Think of language as a mechanically sound vehicle for conveyance
Bad roads and poorly maintained vehicles are not good for business, particularly in the delivery of goods from one point to another. God help you if your lorry coughs, chokes and goes into epileptic fits every few kilometers, yet what you must deliver are perishable goods. Inside the cabin of a mechanically sound lorry, you can sit back and enjoy the ride.
It is the same with language. There are language rules that make communication easy and facilitate understanding. A violation of set rules of grammar interferes with the message being put across. For that reason, it is important to work on our language and communication skills.
The largest unit of language is the sentence. In the English language, sentences begin with capital letters and end with either a full-stop, question mark or exclamation mark.
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A sentence must express a complete thought and contain at least a subject and a verb. Additionally, sentences contain objects and complements. To aid our discussion today, let us take a look at passages culled from an online publication.
First: “Everyone deserves a dignified death. Moi University student widely reported to have been hacked to death in Eldoret, got none of it”
Second: “The Nigerian billionaire Aliko Dangote, believed to be Africa’s richest man, told a forum in Ivory Coast on Saturday, April 6, how he once took $10 million in cash out of the bank just to stare at it”. Third: “A leading human rights activist has thrust the subject on our face”.
Fourth: “But there was something wrong with that morning show. One, it was a politics featuring the usual political analysts whom viewers have seen over and over; fellows who are experts in everything – from the mating habits of cockroaches to the black hole. Fellows who have become so daring that they now talk down on not just on the host, but also on their audiences!”
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From these passages, we discern the following: poor sentence structure, inappropriate use of certain words and the misuse of definite and indefinite articles in the English language.
Articles are adjectives used to modify nouns that come after them. ‘The’ is a definite article. It is used to refer to a particular thing, something that is definite. ‘A’ and ‘an’ are indefinite articles. Both come before singular common nouns. For example, “He is a monk”. Indefinite article ‘a’ comes before words that begin with consonants while ‘an’ precedes words that start with vowel sounds.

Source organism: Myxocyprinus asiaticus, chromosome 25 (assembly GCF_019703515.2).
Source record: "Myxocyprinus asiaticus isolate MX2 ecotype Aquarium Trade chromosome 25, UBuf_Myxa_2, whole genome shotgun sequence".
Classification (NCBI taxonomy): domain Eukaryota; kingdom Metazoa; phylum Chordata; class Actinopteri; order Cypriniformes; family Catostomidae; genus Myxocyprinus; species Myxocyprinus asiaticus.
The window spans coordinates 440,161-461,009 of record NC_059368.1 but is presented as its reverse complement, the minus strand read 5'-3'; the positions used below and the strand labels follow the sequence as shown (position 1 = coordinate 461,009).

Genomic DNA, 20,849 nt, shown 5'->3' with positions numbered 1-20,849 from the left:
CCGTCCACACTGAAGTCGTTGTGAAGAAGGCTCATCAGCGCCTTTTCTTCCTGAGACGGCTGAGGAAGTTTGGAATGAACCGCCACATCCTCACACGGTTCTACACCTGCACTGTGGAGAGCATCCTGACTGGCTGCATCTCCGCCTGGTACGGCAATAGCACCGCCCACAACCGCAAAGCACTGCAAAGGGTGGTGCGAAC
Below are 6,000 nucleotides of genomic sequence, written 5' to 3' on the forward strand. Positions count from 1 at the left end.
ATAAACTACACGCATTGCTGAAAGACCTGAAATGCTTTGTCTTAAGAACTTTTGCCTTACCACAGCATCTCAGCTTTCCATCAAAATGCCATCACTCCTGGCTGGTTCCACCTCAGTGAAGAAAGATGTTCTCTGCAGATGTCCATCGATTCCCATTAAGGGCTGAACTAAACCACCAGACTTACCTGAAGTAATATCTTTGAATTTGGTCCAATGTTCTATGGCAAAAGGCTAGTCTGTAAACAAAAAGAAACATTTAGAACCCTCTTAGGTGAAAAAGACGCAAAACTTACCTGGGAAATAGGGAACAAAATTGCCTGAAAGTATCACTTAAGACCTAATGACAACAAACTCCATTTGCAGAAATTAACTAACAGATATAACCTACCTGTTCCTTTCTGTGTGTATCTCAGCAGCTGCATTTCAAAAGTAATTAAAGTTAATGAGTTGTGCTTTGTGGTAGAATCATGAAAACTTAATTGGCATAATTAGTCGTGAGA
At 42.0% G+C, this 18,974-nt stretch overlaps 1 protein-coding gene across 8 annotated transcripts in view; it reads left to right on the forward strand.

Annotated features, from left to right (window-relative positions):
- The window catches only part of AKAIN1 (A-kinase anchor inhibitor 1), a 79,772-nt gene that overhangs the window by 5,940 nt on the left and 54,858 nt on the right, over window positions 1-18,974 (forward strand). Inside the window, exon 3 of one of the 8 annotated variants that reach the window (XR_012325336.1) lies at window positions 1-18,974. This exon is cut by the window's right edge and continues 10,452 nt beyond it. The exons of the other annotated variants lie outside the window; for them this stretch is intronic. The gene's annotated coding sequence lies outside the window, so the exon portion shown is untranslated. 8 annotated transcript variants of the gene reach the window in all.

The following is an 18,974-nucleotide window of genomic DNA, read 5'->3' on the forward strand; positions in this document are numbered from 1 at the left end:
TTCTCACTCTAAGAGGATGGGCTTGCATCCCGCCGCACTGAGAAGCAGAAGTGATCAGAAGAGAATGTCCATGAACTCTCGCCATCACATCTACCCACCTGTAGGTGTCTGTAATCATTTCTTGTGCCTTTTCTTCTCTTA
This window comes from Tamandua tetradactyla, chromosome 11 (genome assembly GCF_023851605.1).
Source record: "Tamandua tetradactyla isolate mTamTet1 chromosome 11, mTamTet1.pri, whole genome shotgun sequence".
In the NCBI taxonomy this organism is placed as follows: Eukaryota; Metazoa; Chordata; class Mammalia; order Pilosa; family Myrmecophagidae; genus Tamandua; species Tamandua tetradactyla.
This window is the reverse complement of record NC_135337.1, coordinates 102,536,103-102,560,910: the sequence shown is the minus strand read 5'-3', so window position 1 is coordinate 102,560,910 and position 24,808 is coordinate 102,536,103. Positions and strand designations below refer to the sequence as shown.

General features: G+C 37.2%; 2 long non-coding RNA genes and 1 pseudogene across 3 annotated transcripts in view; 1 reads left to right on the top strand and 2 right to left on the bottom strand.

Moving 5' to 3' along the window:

To suggest death is deserved or even dignified is to misinform. The phrase, “get none of” makes reference to a thing or things that are shareable, which leaves one at a disadvantage to explain how death can be shared, and what percentage of it one is entitled to. A more appropriate and widely used phrase is “to have none of”, which means ‘to refuse to accept something”.
Having explained articles, the sentence; “The Nigerian billionaire Aliko Dangote” suggests Dangote is the only billionaire in Nigeria, which is a misrepresentation.
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Had the writer omitted definite article ‘the’, anybody reading the story would understand Dangote to be one of many billionaires in Nigeria, though he tops the charts in the order of ranking. The indefinite article ‘a’ is misplaced in the sentence “it was a politics featuring the usual...”
Poor grammatical construct is captured by two sentences. First, “from the mating habits of cockroaches to the black hole”. The ambiguity in this sentence suggests black holes mate, yet, in reality, they are a mystery of nature that scientists still try to comprehend and explain. Second, “a leading human rights activist has thrust the subject on our face”.
Well, we don’t have a single ‘face, so the writer should have used the plural ‘faces’ to honour the stipulation on subject/ verb agreement. Still, “on our faces” is a wanting construction.
Thrust, defined as a sudden violent push in a specified direction, or to impose, is normally followed by ‘into’, ‘upon’. For example, “He thrust his hands into his pockets to stop himself from hitting her in anger”. “The burden of leading the research team was thrust upon him”.
It is proper to say “Get out of my face” and “Get out of my sight”. The first is a call on someone to stop harassing you, or to leave you alone. The second is used to tell someone to go away.
SEE ALSO :Thin line separates homonyms, polysemy and homophonesMr Chagema is a correspondent at The [email protected]
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